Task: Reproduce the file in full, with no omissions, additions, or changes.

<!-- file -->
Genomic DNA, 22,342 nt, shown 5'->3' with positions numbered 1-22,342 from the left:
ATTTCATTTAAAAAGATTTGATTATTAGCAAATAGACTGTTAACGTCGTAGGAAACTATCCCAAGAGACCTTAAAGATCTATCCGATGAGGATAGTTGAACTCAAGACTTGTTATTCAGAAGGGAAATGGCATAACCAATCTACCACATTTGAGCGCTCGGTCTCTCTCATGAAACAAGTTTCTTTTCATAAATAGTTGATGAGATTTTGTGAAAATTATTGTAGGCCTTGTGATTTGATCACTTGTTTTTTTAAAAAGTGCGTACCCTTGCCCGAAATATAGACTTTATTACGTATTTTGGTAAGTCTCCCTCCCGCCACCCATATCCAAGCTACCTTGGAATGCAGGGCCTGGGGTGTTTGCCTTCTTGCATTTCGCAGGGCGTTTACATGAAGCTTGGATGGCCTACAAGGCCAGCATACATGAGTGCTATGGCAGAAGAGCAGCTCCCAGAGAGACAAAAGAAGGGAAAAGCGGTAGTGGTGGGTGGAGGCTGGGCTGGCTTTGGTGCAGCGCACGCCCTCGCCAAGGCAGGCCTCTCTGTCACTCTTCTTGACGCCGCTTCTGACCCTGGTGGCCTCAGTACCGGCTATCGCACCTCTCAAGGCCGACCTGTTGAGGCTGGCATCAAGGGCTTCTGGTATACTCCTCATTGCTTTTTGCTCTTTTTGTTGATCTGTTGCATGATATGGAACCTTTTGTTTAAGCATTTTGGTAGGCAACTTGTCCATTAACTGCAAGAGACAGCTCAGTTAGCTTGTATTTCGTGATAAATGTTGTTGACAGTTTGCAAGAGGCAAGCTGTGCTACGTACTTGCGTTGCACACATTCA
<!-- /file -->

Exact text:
Genomic DNA, 22,342 nt, shown 5'->3' with positions numbered 1-22,342 from the left:
ATTTCATTTAAAAAGATTTGATTATTAGCAAATAGACTGTTAACGTCGTAGGAAACTATCCCAAGAGACCTTAAAGATCTATCCGATGAGGATAGTTGAACTCAAGACTTGTTATTCAGAAGGGAAATGGCATAACCAATCTACCACATTTGAGCGCTCGGTCTCTCTCATGAAACAAGTTTCTTTTCATAAATAGTTGATGAGATTTTGTGAAAATTATTGTAGGCCTTGTGATTTGATCACTTGTTTTTTTAAAAAGTGCGTACCCTTGCCCGAAATATAGACTTTATTACGTATTTTGGTAAGTCTCCCTCCCGCCACCCATATCCAAGCTACCTTGGAATGCAGGGCCTGGGGTGTTTGCCTTCTTGCATTTCGCAGGGCGTTTACATGAAGCTTGGATGGCCTACAAGGCCAGCATACATGAGTGCTATGGCAGAAGAGCAGCTCCCAGAGAGACAAAAGAAGGGAAAAGCGGTAGTGGTGGGTGGAGGCTGGGCTGGCTTTGGTGCAGCGCACGCCCTCGCCAAGGCAGGCCTCTCTGTCACTCTTCTTGACGCCGCTTCTGACCCTGGTGGCCTCAGTACCGGCTATCGCACCTCTCAAGGCCGACCTGTTGAGGCTGGCATCAAGGGCTTCTGGTATACTCCTCATTGCTTTTTGCTCTTTTTGTTGATCTGTTGCATGATATGGAACCTTTTGTTTAAGCATTTTGGTAGGCAACTTGTCCATTAACTGCAAGAGACAGCTCAGTTAGCTTGTATTTCGTGATAAATGTTGTTGACAGTTTGCAAGAGGCAAGCTGTGCTACGTACTTGCGTTGCACACATTCA